A few weeks ago, I was participating in a meeting on Ecodesign where we discussed regulations for washing machines. Around that same time, something interesting happened: the display on my own washing machine started to fail. A few years ago, those two things wouldn’t have had anything to do with each other. Environmentally friendly products and repair were seen as two different things. Now, policy-makers are starting to recognize that they are two sides of the same coin.
Ecodesign, as a concept, now incorporates something we call material efficiency—which is a fancy way of saying that valuable resources (like appliances) shouldn’t wind up in the rubbish heap before they have to. Over half of the footprint of a washing machine comes from manufacturing it and getting it to your door. A washing machine with a short lifespan is just as bad as one that guzzles tons of water or electricity.
As the EU repair policy spokesperson for iFixit, I get to be part of the discussion on how a repairable, material-efficient machine should be designed. We’re working on standards to measure repairability—like iFixit’s repairability scores but officially applicable across all of Europe, and perhaps beyond. We talk about things like the ‘ability to access components’ and the ‘availability of spare parts.’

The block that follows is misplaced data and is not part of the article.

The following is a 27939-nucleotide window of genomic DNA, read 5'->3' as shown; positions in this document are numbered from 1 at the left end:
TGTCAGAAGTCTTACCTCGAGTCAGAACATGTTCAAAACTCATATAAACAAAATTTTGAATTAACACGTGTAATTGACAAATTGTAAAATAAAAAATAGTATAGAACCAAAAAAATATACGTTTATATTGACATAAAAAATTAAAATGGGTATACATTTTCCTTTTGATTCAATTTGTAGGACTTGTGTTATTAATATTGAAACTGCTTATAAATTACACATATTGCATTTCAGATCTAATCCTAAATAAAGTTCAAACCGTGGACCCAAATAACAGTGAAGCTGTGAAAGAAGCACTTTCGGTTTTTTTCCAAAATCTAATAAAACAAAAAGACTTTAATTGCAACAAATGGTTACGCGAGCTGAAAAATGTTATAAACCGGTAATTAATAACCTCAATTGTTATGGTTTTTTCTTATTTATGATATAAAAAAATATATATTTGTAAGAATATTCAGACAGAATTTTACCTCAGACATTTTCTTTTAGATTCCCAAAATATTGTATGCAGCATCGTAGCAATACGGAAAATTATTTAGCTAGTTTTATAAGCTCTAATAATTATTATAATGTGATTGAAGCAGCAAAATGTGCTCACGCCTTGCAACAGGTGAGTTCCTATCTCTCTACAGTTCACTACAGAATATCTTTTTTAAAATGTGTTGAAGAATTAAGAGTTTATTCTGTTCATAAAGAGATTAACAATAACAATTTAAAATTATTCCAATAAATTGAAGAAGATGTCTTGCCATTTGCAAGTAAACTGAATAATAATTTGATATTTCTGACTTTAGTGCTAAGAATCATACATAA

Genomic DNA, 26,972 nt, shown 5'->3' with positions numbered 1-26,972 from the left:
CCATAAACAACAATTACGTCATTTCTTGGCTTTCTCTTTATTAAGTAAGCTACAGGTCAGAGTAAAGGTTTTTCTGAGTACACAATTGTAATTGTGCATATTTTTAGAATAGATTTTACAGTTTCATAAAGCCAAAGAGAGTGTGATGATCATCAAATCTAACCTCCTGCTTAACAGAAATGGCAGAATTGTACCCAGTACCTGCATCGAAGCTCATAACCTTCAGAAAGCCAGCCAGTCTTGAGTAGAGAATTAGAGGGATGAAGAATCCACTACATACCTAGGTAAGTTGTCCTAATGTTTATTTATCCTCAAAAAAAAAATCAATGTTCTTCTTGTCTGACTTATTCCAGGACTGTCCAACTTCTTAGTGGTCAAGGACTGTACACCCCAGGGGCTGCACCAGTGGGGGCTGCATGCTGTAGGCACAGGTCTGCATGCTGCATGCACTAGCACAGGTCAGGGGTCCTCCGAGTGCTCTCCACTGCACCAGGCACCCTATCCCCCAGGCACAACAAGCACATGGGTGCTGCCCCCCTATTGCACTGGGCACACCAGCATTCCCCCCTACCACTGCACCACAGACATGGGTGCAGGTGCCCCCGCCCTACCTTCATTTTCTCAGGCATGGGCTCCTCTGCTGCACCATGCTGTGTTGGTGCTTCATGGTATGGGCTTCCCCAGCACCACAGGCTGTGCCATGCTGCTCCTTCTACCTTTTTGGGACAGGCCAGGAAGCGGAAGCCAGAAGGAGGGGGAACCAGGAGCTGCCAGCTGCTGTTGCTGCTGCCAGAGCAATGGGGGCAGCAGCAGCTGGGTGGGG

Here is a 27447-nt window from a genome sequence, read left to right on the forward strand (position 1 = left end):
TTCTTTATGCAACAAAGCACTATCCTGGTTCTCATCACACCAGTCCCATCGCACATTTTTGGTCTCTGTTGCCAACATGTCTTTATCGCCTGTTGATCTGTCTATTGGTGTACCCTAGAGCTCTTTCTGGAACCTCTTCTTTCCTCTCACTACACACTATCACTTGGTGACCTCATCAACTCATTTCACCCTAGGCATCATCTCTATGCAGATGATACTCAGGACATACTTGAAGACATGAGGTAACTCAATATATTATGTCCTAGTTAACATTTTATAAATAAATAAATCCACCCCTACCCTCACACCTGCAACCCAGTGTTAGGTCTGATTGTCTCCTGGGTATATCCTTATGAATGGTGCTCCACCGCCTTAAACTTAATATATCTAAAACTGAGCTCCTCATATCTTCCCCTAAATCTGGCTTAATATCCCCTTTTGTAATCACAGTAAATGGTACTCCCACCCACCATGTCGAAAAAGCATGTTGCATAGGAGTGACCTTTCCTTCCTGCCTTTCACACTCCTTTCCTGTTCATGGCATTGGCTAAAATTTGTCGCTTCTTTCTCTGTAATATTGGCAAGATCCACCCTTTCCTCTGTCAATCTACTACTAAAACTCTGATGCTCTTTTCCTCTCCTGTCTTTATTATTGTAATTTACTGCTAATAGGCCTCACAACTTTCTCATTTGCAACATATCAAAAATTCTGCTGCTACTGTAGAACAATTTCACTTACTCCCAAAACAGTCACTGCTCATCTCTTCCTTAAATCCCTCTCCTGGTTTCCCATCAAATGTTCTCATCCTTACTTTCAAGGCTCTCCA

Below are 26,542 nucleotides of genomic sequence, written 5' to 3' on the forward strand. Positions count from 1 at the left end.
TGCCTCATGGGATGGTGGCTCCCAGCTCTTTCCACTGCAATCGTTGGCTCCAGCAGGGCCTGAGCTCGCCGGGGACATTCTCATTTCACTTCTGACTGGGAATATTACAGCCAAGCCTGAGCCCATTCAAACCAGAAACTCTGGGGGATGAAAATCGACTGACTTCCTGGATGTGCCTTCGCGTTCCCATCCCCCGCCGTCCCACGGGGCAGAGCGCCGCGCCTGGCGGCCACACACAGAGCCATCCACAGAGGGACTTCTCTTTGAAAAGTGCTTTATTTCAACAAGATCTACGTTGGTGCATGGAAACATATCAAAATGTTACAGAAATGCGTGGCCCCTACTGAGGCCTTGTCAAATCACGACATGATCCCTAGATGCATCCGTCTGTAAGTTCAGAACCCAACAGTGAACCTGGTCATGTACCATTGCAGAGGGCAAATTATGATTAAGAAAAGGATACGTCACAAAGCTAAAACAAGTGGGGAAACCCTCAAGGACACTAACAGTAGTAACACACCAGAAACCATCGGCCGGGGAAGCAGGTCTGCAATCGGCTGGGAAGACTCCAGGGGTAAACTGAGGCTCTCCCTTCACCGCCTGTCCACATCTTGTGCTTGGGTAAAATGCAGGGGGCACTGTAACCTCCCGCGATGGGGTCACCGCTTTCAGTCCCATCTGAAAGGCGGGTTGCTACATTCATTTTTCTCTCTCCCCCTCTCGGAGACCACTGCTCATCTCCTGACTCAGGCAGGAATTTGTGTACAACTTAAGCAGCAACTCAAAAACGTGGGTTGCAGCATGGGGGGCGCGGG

Which brings me back to my washing machine and its broken display. It’s so typical that an unnecessary feature brought down the whole machine. I mean, what’s wrong with a mechanical program button? Broken screens kill enough phones already without adding washing machines to the casualty list. But I digress.
The offending display. A bit hard to read, right?
We bought the machine a little over 11 years ago. According to this list of expected lifetimes (PDF), that means I got my money’s worth. So I shouldn’t complain, right?
If I discard the machine now, researchers would say it reached an average age. Washing machines produced in 1988 were discarded on average 16 years later, whereas machines made in 1999 lasted less than 14 years (see this report, p. 104). My 2005 machine seems on course to follow the downward lifetime curve. And even though manufacturers swear that shorter lifespans for modern products are a myth—if I buy a new washing machine now, I’d expect it to wear out even quicker.
If I decided to give up on my washing machine, the 12/05 production date on this capacitor would tell researchers that it’s right on track on the downward curve of product lifetimes. The number of machines lasting fewer than five years almost doubled in under ten years’ time.